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4

Since the spectrum does not depend on the (C$^*$) algebra, we can assume that $\mathcal A=C^*(x)$. Using the Gelfand transform, we can identify $C^*(x)$ with $C(\sigma(x))$, with $x$ mapped to the function $z\mapsto z$. The point evaluation states $f\mapsto f(t)$ are precisely the pure states The pure states are the extremal points of the set of states of ...


3

A bounded linear operator $A$ on a separable Hilbert space $X$ with orthonormal basis $\{ e_{j} \}_{j=1}^{\infty}$ is a Hilbert-Schmidt operator if $$ \sum_{j=1}^{\infty}\|Ae_{j}\|^{2} < \infty. $$ This condition is true for one orthonormal basis iff it is true for every other orthonormal basis. If you're studying $X=L^{2}[a,b]$, then an ...


3

The classical operator $$ L = -\frac{d^{2}}{dx^{2}}+V,\;\;\; a \le x \le b, $$ is different if $V$ is very singular. If $V \in L^{1}[a,b]$, then things are nice because there are 2 linearly-independet classical solutions of $Lf = \lambda f$ for every $\lambda$. That is, such solutions are continuous on $[a,b]$, their first derivatives are ...


2

This is a continuation of what I posted earlier. What follows are two examples of how the theory is applied to the trigonometric functions where $V=0$. The equation is in the limit point case on $[0,\infty)$ because $e^{i\sqrt{\lambda}x}\in L^{2}[0,\infty)$ while $e^{-i\sqrt{\lambda}x}$ is not, where $\sqrt{\lambda}$ is the branch whose branch cut is along ...


2

Consider $L^{2}(\mathbb{R})$. The Fourier transform and its inverse implement the Spectral Theorem for the selfadjoint operator $Af = \frac{1}{i}\frac{d}{dx}f$ on the domain $\mathcal{D}(A)$ consisting of absolutely continuous $f \in L^{2}(\mathbb{R})$ for which $f'\in L^{2}(\mathbb{R})$. The spectral measure $E$ is $$ E[a,b]f = ...


2

For a matrix $A \in \mathbb{R}^{n \times n}$ with strictly positive entries (actually you just need it to be irreducible), you can apply the Perron-Frobenius Theorem which asserts that the eigenvalue $\lambda$ with largest magnitude is positive, simple and the associated eigenvector has strictly positive entries. In particular, with these special settings ...


2

This requires only the inverse of the Cayley transform. Start with $$ (U-I)=(A-iI)(A+iI)^{-1}-(A+iI)(A+iI)^{-1}=-2i(A+iI)^{-1}. $$ It follows that $\mathcal{N}(U-I)=\{0\}$ and $\mathcal{R}(U-I)=\mathcal{D}(A)$. Similarly, $$ (U+I) = 2A(A+iI)^{-1} = iA(U-I). $$ Let $U=\int_{T}\lambda dF(\lambda)$, and, for each $0 < \delta < \pi$, ...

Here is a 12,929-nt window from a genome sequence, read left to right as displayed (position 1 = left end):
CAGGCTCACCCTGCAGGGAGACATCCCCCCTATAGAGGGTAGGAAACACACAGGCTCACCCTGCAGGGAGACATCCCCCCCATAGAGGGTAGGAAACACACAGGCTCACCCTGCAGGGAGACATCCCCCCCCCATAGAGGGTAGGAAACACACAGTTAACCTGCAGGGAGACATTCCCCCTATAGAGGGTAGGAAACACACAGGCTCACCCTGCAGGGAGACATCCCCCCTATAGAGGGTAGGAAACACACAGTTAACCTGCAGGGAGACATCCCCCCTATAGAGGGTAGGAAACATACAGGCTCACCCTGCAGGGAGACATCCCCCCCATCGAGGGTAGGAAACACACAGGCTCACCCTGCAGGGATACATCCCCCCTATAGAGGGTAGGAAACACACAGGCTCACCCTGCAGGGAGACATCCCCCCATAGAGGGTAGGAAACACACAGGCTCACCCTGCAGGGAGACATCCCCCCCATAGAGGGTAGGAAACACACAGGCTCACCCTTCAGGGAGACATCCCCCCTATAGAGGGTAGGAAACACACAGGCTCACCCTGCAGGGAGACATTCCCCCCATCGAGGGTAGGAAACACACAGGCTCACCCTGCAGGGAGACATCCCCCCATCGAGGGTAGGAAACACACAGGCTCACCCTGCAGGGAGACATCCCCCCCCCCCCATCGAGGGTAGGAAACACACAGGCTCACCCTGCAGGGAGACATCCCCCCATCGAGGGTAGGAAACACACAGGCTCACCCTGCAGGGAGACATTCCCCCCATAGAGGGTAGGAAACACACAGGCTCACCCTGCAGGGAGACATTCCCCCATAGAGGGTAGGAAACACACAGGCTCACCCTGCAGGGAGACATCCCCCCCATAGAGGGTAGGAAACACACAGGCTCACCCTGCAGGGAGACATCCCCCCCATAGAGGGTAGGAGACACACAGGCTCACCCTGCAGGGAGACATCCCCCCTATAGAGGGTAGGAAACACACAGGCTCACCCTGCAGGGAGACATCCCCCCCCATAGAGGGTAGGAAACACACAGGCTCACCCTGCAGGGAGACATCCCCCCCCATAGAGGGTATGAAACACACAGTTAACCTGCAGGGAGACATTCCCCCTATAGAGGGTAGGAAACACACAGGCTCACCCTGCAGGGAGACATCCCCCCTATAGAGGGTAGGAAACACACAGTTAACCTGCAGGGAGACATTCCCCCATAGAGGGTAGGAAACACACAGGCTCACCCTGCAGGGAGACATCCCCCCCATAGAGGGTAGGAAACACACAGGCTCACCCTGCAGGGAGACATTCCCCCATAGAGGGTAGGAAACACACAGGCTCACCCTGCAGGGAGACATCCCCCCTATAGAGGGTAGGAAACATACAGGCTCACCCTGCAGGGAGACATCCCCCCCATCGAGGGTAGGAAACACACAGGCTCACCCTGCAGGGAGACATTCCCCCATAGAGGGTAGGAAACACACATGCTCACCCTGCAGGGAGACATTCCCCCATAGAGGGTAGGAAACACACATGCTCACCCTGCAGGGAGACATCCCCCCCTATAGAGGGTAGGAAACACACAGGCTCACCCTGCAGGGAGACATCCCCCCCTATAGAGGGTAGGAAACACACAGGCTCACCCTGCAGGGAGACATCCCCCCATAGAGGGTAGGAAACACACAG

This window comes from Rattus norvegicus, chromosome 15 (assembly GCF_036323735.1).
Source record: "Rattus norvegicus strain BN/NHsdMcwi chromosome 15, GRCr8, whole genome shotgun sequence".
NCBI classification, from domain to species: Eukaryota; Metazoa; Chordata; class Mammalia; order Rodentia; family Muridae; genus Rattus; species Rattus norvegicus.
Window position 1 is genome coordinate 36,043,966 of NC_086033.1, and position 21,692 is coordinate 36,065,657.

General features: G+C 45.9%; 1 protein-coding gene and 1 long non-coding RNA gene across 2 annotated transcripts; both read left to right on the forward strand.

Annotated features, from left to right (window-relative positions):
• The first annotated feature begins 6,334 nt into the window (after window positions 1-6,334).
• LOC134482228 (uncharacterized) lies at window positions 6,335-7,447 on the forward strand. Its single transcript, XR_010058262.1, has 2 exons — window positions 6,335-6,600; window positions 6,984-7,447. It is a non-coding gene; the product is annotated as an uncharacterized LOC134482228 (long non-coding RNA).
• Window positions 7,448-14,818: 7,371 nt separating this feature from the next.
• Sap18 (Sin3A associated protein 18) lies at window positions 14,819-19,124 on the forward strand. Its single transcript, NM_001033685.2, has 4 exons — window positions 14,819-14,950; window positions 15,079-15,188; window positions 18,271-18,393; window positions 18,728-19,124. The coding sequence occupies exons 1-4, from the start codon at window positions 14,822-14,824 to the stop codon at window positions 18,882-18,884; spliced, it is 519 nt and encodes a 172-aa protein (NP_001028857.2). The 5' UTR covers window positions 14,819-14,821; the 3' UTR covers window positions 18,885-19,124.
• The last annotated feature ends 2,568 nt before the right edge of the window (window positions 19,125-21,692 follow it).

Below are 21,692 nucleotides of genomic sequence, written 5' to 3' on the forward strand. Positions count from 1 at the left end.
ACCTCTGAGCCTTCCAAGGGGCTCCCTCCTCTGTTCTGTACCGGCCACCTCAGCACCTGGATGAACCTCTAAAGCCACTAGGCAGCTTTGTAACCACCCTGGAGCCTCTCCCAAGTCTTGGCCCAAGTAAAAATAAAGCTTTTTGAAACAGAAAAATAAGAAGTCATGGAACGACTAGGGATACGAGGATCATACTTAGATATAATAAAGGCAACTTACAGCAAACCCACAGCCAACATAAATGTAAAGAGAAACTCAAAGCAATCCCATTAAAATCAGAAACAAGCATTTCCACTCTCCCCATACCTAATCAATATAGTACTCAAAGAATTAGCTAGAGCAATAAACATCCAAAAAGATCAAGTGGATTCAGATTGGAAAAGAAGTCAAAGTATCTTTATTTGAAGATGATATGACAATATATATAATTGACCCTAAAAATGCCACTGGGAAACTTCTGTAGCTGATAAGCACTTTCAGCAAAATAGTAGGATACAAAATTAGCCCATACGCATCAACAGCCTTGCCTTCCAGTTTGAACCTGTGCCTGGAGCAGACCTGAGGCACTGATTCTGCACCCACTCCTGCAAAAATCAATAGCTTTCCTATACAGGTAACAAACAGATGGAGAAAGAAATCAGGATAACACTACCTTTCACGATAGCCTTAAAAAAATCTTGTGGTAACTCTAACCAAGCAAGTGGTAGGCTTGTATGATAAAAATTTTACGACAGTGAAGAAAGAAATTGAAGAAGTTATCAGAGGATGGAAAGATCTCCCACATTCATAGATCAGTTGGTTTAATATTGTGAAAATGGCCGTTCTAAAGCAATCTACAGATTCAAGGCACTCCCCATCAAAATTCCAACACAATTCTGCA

1

Because nobody is answering, I thought I'd offer a start. Your equation for the resolvent of $A$ is $$ (\lambda I -A)\left(\begin{array}{c}f \\ g\end{array}\right)= \left(\begin{array}{cc}\lambda & -I \\ I-\Delta & \lambda\end{array}\right) \left(\begin{array}{c}f \\ ...


1

Suppose $T^{n}=I$. Let $p_{k}$ be the Lagrange polynomials $$ p_{k}=\prod_{j=0,j\ne k}^{n-1}(\lambda-e^{2\pi ji/n})\left/\prod_{j=0,j\ne k}^{n-1}(e^{2\pi ki/n}-e^{2\pi ji/n})\right.\;. $$ Notice that $p_{0}+\cdots+p_{n-1}=1$ because it is an (n-1)-st degree polynomial that equals $1$ at all n-th roots of unity. Define $P_{k}=p_{k}(T)$. ...


1

Let $N=\{ (Ax,x) : \|x\|=1\}$. Suppose $\lambda \notin N^{c}$ so that there exists $\delta$ such that the following holds whenever $\|x\|=1$: $$ 0 < \delta \le |(Ax,x)-\lambda|=|((A-\lambda I)x,x)|\le \|(A-\lambda I)x\|\|x\| = \|(A-\lambda I)x\| $$ Then $\|(A-\lambda I)x\| \ge \delta \|x\|$ for all $x$. (The same holds for ...


1

Using $P_i^2 = P_i$ we get $$e^{P_i\log\rho_i} = \sum_{k=0}^\infty \frac{(P_i\log\rho_i)^k}{k!} = \mathbb{1}-P_i +P_i\sum\frac{\log^k\rho_i}{k!} = \mathbb{1}-P_i+P_i\rho_i$$ For the whole expression we find (using that $P_iP_k=\delta_{i,k}P_k$, and $\sum_iP_i=\mathbb{1}$) $$\exp \sum_iP_i\log\rho_i = \prod_i\mathbb{1}-P_i+P_i\rho_i = \mathbb{1} -\sum_iP_i + ...


1

Classical Solutions: First, assume $V\in L^{1}[a,b]$, and show the existence of classical solutions of $$ -f''+Vf = \lambda f,\;\;\; f(a)=A,\;f'(a)=B. $$ This can be done by considering the equivalent integral equation $$ f(x)=A+B(x-a)+\int_{a}^{x}\int_{a}^{t}(V(u)-\lambda)f(u)\,du\,dv. $$ This is a fixed point problem for $C[a,b]$ ...



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